Thursday, January 31, 2008

Lost in the Library, Installment 1, Prop Art

And so begins the weekly installment I call, Lost in the Library, wherein overlooked treasures hidden away in the CFL collection are unearthed for all to see. Our first installment focuses on Gary Yanker's fascinating study of political posters, Prop Art, published in 1972 with an introduction by NBC news anchor John Chancellor.

Yanker is first and foremost a collector of posters, a passion he explains as originating from his lack of funds for more conventional, and pricey, works of art. Both left and right wing propaganda posters are represented in an effort to show balance and free the presentation from endorsing any ideological belief system.

The most striking observation I came away with as I read through this twenty-five year old collection, a study of then current propaganda, is the amount of artistic effort and creativity present in the presentation. The posters depicted were ephemeral, serving a cause often completed or lost soon thereafter. Whereas propaganda in the form of posters once served as a viable form of communication for spreading ideas, the internet and television have now supplanted poster, and print in general, as the most widely available sources for propaganda. There is something almost quaint in the amount of faith the poster makers seemed to place in the messages on display.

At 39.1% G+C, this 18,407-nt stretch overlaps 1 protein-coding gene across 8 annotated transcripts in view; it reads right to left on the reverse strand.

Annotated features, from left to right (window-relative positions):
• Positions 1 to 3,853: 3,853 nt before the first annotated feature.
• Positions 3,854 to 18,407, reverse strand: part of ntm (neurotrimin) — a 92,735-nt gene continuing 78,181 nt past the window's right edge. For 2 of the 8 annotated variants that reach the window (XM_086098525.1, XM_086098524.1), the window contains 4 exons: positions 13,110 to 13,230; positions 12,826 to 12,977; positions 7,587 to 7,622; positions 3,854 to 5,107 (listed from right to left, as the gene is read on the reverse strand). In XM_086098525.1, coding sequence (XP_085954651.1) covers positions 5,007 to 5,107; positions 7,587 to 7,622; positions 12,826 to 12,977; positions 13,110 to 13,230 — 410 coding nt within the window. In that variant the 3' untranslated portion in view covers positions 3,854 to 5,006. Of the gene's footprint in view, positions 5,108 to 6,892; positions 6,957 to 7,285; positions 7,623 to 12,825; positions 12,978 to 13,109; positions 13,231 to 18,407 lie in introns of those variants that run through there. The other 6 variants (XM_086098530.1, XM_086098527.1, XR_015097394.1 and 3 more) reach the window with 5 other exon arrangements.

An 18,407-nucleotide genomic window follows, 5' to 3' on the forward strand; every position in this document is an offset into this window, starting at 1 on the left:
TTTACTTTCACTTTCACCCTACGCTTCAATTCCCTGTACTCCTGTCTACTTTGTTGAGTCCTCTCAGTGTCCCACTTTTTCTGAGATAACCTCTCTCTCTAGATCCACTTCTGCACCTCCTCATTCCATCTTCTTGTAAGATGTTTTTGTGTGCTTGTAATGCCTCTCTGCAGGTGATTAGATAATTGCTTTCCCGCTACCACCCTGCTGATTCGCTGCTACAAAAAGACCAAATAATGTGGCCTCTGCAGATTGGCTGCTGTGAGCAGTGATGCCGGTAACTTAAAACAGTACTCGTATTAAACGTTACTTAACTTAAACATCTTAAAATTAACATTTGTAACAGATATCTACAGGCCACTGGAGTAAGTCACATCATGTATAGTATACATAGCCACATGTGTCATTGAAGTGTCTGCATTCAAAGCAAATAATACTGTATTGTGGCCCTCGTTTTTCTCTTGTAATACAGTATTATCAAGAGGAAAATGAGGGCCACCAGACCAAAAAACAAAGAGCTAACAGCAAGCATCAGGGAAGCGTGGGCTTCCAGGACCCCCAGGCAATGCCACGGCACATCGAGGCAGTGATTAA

Yanker's analysis of political poster design begins with the renaissance for the medium during the Chinese Cultural Revolution and the 1968 Paris student riots. He also discloses the popularity of posters as a propaganda tool - low cost, freedom from censorship, and the ability to implant ideas. Yanker also looks at how political posters are created with particular audiences in mind. Posters can be emotional or rational in their appeal, abstract or representational in their artistic approach.

The author's lack of judgment regarding the political merits of messages represented in the propaganda posters he so loves is a refreshing break from the often opinionated positions of those presenting the ideas and imagery of far left or right groups. Prop Art is certainly no longer a contemporary study of political posters as was meant when published, but it does present a beautiful collection of images filled with creativity, artistic merit, and conviction.

Websites of Interest:

International Poster Gallery
An excellent collection of propaganda posters from around the world

North Korean propaganda art

Stefan Landsberger's Chinese Propaganda Poster Pages

Books of Interest in the CFL Collection:

A Concise History of Posters: 1870-1970
Barnicoat, John

The Poster: An Illustrated History From 1860
Harold F. Hutchison
Ref. 769.5 HUTCH

Propaganda and Mass Persuasion: A Historical Encyclopedia, 1500 To The Present
Nicholas J. Cull
Ref. 303.375 CULL

- Christopher Bishop

1 comment:

Richardson said...

Thanks for the link.